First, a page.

And so made significant . . .

around the world, and through the centuries

8 September

1609
Henry Hudson,
sailor and explorer

‘The eighth, was very faire weather, wee rode still very quietly. The people came aboord us, and brought tabacco and Indian wheat to exchange for knives and beades, and offered us no violence. So we fitting up our Boate did marke them, to see if they would make any shew of the Death of our man; which they did not.’

A very good harbour

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1786
Johann Wolfgang von Goethe,
playwright and diplomat

‘Reached the Brenner, virtually forced to stop at what is an ideal place for a rest. My first act is to tell you all the good things of the day just past. It was the kind of day you can savour in the memory for years. Left Mittelwald at 6, clear sky, a keen wind blowing, and the kind of cold only allowed in February. The near slopes dark and covered in spruce, the grey limestone cliffs, the highest white peaks against the beautiful blue of the sky made exquisite, constantly changing pictures.

Near Scharnitz you get into the Tyrol and the border is closed with a rampart that seals off the valley and joins up with the mountains. It looks very fine. One one side the cliff is fortified, on the other it just goes steeply up.

At Seefield by half-past 8. From there the route gets steadily more interesting. Up to this point it went over the hills that you climb out of Benedict Bayern, now you get nearer to the valley of the Inn and look down into Intzingen. The sun was high and hot. The clothes I brought with me - a jerkin with sleeves and an overcoat - that were meant for all seasons, had to be changed, and they often are 10 times in a day.

Near Cirl the route drops into the Inn valley. The situation is indescribably lovely and with the heat-haze high up it was magnificent. I only managed to dash down a sketch, the driver hadn’t been to Mass yet and was in a hurry to get to Innsbruck, it was the Nativity of the Virgin.

Now it’s down the Inn valley all the way, past the immense steep limestone face of the Martin Wall. At the point where Emperor Max is said to have got himself cragfast, I reckon I could probably get up and down without an angel’s help, though it would still be a criminally risky undertaking.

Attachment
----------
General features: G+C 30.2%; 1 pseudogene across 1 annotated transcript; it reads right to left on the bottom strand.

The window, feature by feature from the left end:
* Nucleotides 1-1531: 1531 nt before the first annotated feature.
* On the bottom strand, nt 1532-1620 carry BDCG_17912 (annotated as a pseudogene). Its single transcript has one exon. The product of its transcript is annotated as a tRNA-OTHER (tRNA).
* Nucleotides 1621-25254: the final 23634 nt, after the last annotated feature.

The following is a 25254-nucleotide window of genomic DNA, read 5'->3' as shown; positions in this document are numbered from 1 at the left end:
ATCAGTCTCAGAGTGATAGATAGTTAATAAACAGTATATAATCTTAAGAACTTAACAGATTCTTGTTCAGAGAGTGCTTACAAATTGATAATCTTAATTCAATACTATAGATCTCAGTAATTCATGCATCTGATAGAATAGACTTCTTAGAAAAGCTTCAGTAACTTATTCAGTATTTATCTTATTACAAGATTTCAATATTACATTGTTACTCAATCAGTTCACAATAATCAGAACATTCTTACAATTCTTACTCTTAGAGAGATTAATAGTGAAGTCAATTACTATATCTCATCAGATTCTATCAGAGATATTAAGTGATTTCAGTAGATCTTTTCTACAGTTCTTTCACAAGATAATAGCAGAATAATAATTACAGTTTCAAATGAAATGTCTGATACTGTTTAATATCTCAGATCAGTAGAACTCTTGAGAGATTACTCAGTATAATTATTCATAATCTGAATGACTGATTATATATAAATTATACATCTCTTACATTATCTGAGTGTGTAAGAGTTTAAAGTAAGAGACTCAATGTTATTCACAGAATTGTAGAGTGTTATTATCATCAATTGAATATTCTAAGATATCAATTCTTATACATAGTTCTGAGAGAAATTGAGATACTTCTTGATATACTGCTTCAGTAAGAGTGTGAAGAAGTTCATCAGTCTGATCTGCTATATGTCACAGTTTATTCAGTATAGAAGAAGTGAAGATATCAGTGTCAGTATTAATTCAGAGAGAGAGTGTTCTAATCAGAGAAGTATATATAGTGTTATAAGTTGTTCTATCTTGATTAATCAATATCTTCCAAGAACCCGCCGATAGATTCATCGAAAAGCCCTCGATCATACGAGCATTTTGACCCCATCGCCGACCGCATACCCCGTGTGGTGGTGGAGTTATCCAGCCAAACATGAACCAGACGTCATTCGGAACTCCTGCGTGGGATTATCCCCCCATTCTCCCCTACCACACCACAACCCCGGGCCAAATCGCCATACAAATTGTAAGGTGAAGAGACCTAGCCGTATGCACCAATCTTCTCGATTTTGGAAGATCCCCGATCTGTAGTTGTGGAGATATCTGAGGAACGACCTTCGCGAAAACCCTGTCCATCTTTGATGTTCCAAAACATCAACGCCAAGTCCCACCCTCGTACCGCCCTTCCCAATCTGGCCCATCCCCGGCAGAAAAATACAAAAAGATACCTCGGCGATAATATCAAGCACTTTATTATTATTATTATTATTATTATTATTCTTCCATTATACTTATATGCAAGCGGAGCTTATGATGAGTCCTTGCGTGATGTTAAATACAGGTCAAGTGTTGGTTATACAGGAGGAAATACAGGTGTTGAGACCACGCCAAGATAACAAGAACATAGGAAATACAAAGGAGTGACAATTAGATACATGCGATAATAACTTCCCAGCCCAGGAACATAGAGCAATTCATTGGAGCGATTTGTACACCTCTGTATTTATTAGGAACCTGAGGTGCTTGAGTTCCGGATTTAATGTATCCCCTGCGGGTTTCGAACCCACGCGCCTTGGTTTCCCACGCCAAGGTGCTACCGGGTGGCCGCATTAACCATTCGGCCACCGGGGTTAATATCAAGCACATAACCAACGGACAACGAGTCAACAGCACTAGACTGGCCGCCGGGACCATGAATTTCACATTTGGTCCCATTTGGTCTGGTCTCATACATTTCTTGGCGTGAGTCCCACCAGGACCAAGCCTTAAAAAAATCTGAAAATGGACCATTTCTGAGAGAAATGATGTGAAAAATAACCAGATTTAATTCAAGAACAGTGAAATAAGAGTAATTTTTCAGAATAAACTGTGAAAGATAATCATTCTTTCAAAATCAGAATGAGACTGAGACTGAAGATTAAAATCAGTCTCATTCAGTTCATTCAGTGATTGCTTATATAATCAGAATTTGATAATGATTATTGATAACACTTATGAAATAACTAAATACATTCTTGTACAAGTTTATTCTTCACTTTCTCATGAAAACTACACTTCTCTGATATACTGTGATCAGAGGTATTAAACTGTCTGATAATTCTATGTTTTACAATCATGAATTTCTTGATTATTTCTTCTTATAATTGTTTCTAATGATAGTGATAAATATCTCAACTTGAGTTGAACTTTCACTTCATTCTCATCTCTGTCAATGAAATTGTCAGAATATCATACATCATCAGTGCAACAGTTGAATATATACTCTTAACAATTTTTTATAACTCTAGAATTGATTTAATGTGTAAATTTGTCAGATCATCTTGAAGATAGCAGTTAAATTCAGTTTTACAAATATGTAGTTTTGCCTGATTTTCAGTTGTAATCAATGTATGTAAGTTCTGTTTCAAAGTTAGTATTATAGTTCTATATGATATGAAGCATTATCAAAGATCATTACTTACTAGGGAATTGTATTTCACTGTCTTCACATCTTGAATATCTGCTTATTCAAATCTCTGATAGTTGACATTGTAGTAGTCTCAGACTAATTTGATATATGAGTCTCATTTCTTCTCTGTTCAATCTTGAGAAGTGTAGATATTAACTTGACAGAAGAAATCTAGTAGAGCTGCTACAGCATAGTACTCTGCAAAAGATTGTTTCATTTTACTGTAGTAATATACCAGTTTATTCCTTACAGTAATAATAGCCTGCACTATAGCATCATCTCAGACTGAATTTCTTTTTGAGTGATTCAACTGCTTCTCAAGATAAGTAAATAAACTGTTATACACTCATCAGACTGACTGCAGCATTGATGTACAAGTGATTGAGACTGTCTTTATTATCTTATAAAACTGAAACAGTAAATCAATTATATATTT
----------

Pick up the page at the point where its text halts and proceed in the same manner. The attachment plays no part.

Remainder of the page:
Innsbruck lies in a splendid position, in a broad rich valley between high rock walls and mountains. I felt like stopping there for today, but something inside wouldn’t let me rest.

The innkeeper’s son was Soller to a T. So I’m gradually coming across the characters I’ve invented.

It’s the Virgin’s Nativity. The people are all dressed up, looking healthy and prosperous, and making a pilgrimage to Wilten a quarter of an hour outside the town. I left Innsbruck at 2 and at half-past seven was here.’

Goethe in shirtsleeves

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1930
Indira Gandhi,
prime minister

‘Boycott week Programme for Vanar Sena.
The whole week Prbahat Pheris - 6-8 A.M.
Procession starting at Khadi Bhandar at 5:30 P.M.
Meeting at Purshottam Das Park.’

If I die a violent death

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1947
Nettie Palmer,
writer

‘Did notes. V. says too warm, too much informed after the event, on Len Mann at Kalorama 1933. Found phrases of his in old diary. Moral: keep good diaries with people’s phrases in them.’

N. tinkering with diaries

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Notes and Cautions
In general, these diary extracts are quoted as given in the published (book or online) source referred to in the reference articles. Each extract may be all, a large part of, or a small part of the complete entry for that day. I have tried to indicate where text has been removed from within a quote by the use of trailing dots in square bracket.

For any other use of these diary extracts other than browsing please refer to the original sources.

Any author, publisher or other copyright holder who takes the view that I am unacceptably breaching their copyright please let me know. I have tried to remain sensitive to copyright rules (using far fewer quotes, for example, when a book, by an author still alive, remains in print and popular), but it is not practical for me to seek authorisation for every quote and article, since I maintain these websites without any funding or advertis-ing. I take the view that publicity for the source books is a quid pro quo for my use of the extracts, but I am more than happy to remove the extracts if asked.

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The Diary Junction is one of those wonderful privately maintained public resources for which the Internet is justly celebrated: a database of information about celebrated and obscure diaries[over 500] from all historical periods, with referrals to the dates the diaries cover, where the originals are held and bibliographic information on published versions.’ Laura Miller, Salon

The Diary Review, hosted by Blogger, publishes magazine-style articles on diaries and diarists, usually several every week. The blog has been publishing for over five years, and is the secondary source for the diary extracts in this online anthology.